All great racehorses are best known for some one race and Ethan Allen is no exception. The 21st of June in 1867, when Ethan was then 18 years of age with many seasons at stud behind him and countless matches against the best of his day, his owner made the challenge that Ethan Allen, trotting to pole with a running mate, would, for $2,500 a side, defeat Hambletonian's brown son, Dexter, with a mark of 2:19 and the day's greatest trotter.
His then owner, Z.E.Simmons of New York, was an astute horseman and engineered one of the greatest coups of that day. The evening before the race, it was announced that Ethan's running mate, a Thoroughbred daughter of imported Scythian, was lame and the running mate of Brown George, which had been defeated by Ethan Allen some three weeks previously, would be substituted. The last-minute change raised the odds on Ethan appreciably and when Mr. Simmons offered to forfeit the race because of the change, the betting odds again changed to favor Dexter still more. The amount bet on this race was estimated to exceed quarter of a million dollars. However good Ethan's own running mate had been, the start of the race proved her no match for the big, powerful, black Throughbred substituted in her place. The evenness of his galloping steadied Ethan Allen and he won the first heat the 8 lengths in the amazing time of 2:15. Despite several breaks by Ethan in the second heat, breaks which necessitated pulling him almost to a stop to recover, he won the second heat by several lengths in 2:16. The third and final heat was in the nature of an anticlimax as Ethan won it easily in 2:19., his Morgan tenacity taxing the vaunted Dexter's known staying ability to the breaking point.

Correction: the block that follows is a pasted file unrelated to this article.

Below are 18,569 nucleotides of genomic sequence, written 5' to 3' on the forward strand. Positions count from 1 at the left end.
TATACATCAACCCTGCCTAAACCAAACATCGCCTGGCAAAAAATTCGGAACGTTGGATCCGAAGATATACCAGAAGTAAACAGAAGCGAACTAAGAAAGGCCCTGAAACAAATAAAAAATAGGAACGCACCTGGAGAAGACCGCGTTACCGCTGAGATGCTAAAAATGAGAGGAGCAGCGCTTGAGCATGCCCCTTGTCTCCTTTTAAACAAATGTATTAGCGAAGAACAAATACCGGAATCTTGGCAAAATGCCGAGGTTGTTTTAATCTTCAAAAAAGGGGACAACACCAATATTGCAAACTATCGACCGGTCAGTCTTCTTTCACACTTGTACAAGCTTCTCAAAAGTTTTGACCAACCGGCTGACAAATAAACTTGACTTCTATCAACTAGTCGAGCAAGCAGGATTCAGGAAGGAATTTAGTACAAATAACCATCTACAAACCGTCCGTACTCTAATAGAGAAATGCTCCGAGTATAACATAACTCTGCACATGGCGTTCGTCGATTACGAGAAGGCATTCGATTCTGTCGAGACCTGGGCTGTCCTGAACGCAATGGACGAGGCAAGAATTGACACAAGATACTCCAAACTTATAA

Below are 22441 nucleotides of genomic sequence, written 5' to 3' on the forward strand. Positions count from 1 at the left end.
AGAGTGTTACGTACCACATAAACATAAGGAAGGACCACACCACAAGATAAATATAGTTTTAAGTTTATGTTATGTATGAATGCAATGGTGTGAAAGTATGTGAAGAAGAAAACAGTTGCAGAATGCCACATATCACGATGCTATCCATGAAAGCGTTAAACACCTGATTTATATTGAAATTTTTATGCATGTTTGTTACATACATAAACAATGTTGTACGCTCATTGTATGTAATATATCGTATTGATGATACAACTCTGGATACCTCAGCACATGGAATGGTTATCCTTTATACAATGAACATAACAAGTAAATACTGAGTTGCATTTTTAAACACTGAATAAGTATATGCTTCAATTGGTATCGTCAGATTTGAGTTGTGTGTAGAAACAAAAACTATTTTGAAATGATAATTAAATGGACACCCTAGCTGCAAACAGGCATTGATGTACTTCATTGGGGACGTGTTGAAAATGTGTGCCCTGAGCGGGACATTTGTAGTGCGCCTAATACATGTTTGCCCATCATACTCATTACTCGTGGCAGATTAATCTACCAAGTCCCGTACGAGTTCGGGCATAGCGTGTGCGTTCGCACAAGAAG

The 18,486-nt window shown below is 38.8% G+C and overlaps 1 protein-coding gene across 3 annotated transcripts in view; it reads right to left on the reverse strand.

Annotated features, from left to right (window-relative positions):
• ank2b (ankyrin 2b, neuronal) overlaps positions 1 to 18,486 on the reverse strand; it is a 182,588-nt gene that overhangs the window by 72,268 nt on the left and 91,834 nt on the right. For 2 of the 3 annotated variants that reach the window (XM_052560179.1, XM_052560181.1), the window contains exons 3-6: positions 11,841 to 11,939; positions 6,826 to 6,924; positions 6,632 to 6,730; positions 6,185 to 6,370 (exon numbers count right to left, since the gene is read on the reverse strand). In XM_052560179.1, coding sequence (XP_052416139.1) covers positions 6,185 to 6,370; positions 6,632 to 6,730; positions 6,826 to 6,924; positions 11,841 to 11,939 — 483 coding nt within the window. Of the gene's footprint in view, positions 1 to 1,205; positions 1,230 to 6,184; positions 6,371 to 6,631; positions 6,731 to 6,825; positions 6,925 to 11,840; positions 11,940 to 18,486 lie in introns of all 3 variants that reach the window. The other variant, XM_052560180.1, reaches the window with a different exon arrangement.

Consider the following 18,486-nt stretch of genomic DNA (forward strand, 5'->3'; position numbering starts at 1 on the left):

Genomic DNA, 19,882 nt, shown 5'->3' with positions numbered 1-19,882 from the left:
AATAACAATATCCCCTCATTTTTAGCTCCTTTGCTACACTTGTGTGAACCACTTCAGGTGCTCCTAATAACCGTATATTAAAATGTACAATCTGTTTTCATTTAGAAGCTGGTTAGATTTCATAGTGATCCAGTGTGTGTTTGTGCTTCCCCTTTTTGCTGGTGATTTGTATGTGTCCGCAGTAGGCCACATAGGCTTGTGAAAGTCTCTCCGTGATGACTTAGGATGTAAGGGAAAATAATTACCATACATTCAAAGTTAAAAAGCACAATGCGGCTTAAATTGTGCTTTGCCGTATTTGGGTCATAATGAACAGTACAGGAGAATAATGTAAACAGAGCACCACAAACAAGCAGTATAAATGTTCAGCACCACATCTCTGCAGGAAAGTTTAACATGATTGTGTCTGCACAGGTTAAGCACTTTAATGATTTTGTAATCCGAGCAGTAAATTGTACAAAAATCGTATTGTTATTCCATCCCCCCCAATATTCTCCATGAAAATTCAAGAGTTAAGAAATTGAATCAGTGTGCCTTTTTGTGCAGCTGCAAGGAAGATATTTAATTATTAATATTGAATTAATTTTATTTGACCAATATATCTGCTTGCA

Mr. Simmons left the Fashion Course that day with betting winnings estimated to exceed the salary of the president of the United States, leaving behind him in the knowledge of the thousands who had witnessed the race, the fact that Ethan Allen was the greatest trotting stallion of their day.
Ethan Allen's greatest sons were sired during his seasons at Shoreham, and included Daniel Lamert, Holabird's Ethan Allen, Delong's Ethan Allen, American Ethan, Honest Allen, and a host of others. In modern Morgan pedigrees he is best known through the male line of Honest Allen 73 down to Denning Allen 74 and his son General Gates 666, the foundation sire at the U.S. Government Morgan Horse Farm. Through Daniel Lambert he is also known down through Addison Lambert and Ben Franklin to Penrod and Jubilee King and his numerous get. Ethan Allen's foals were primarily bay and chestnut, with a few grays got from mares of that color. They were known down several generations for their sire's wonderful disposition as well as his fast trotting ability and great courage. Even after 100 years, his descendants are as numerous as the members of the Morgan horse breed, and as popular collectively, even if not as well-known individually, as old Ethan Allen 50, one of the "great horses" in our history.